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3 Tips for DIY Webmasters
The Sprocket Report
This article was updated on 2/6/2019 with the article entitled “New to Updating online Content? Hacks to Make It Look Good!""
When you were trained by an expert or watched an online tutorial, it looked so simple! Just a few clicks to edit, add a photo and voila! Nifty new content on your website!
But where did all those extra characters in the text come from? Why are the column widths all messed up? And how come the headlines don’t look right any more? These glitches are easy to avoid if you follow the following three tips.
Pasting Text from a Word Document
Either we compose documents ourselves or people send us Word documents that we cut and paste into the text editor at our CMS website, click on save, and then – yuck! Weird extra characters appear seemingly out of nowhere.
When you cut and paste Word text, you are inadvertently bringing some unseen code with you. Your CMS doesn’t react to the code the same way the Word program does, so it translates it as text.
Here’s how to circumvent this problem: In your Start menu find Notepad and open it. Cut the text from your Word Doc and paste in Notepad which removes all that extra code. Then cut the text from Notepad and paste in your CMS text editor. Yes, it’s an extra step, but way quicker than cleaning up weird extra characters.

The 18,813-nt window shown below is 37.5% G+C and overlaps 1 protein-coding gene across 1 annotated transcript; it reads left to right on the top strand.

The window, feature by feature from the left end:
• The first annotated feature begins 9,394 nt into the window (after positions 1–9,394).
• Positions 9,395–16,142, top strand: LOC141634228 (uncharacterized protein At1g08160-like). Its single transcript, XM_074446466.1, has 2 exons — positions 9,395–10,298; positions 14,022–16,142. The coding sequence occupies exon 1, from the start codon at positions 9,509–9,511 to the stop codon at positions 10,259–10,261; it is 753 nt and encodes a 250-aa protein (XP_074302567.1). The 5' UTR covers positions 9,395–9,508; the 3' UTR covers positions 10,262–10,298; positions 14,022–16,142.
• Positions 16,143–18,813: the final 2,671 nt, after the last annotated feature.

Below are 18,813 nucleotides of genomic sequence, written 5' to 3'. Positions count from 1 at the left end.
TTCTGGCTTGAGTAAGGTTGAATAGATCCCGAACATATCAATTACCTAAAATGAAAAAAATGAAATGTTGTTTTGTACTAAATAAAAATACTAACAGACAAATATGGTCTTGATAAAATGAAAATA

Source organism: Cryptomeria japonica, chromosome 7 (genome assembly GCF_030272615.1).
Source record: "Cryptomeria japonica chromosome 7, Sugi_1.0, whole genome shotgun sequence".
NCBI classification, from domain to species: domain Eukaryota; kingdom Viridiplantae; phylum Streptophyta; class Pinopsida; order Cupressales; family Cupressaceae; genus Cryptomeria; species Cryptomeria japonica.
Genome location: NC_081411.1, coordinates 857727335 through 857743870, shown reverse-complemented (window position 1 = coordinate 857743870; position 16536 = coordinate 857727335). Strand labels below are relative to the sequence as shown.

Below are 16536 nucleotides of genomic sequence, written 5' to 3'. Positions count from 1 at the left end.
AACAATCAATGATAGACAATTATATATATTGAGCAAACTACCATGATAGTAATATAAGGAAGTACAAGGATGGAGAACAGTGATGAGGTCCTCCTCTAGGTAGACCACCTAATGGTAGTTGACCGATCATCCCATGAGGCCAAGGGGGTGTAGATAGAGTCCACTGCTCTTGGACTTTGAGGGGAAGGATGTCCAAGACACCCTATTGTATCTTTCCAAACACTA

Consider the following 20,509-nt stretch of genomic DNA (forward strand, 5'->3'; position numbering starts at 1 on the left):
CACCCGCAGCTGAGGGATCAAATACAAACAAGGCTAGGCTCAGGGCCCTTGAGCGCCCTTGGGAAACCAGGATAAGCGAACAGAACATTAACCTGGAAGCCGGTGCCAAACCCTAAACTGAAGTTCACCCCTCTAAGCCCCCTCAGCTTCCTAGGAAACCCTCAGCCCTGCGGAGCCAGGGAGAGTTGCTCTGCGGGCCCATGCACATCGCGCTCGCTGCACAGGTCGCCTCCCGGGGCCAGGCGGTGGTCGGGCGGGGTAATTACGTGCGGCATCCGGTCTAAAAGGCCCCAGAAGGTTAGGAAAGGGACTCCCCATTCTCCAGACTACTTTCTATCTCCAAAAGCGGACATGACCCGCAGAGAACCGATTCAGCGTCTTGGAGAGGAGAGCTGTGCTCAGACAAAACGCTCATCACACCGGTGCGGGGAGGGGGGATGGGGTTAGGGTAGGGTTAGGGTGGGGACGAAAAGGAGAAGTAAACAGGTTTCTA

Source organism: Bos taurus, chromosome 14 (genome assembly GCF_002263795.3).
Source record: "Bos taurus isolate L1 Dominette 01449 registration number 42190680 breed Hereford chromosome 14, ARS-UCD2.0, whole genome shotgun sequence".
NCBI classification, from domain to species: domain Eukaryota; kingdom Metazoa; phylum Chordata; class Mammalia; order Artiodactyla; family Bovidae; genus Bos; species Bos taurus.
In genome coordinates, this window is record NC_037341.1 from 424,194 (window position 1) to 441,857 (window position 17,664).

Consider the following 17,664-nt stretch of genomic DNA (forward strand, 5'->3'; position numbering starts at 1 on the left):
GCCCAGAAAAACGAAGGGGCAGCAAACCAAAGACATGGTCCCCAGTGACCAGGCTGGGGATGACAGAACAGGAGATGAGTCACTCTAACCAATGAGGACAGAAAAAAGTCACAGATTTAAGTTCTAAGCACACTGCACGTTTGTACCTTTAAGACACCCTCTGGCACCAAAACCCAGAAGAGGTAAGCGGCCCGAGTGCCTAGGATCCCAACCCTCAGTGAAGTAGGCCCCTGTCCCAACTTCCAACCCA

Controlling Column Width and Adding Photos
People often don’t connect the cause-and-effect of photos on their CMS templates, but it’s very common. Proud code writers point out how the flexible template adapts to the graphic size, while perplexed admins wonder why the column size inexplicably changed.
Here’s how to circumvent this problem: Know how many pixels across your columns are supposed to be and resize your photos to be the right number of pixels wide before you upload them to your CMS. If your computer doesn’t have a program to do that, simply go to Picnic.com which is a free, online tool where you can edit your photos. Save the modified photo with a new name and then upload to your webpage as usual
Correcting Inconsistent Headline Sizes
The standard design rule say there should be one main headline, a couple of slightly smaller sub-heads, and perhaps a few even smaller sub-heads under those. But if you are adding one new item just every once in a while, following the design rule becomes complicated. People start adjusting the font size in the CMS editor which often results in a strangely piecemeal look to their webpage.
Here’s how to circumvent this problem: Go back to your trainer or manual to locate the style sheet editor. From there, you can edit all the attributes on the entire page. If you make your changes on the style sheet instead of in each module or extension, your look stays consistent throughout.
These three tips are so common, experienced folk just assume everybody already knows them, but there is always someone to whom they are new. If you need a little more assistance, feel free to contact us. We're happy to help.
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I have been writing a blog with web marketing tips and techniques every other week since 2003. In addition to blogging and client content writing, I write books and a blog on local history. Other posts by Kate Gingold
I have been writing a blog with web marketing tips and techniques every other week since 2003. In addition to blogging and client content writing, I write books and a blog on local history.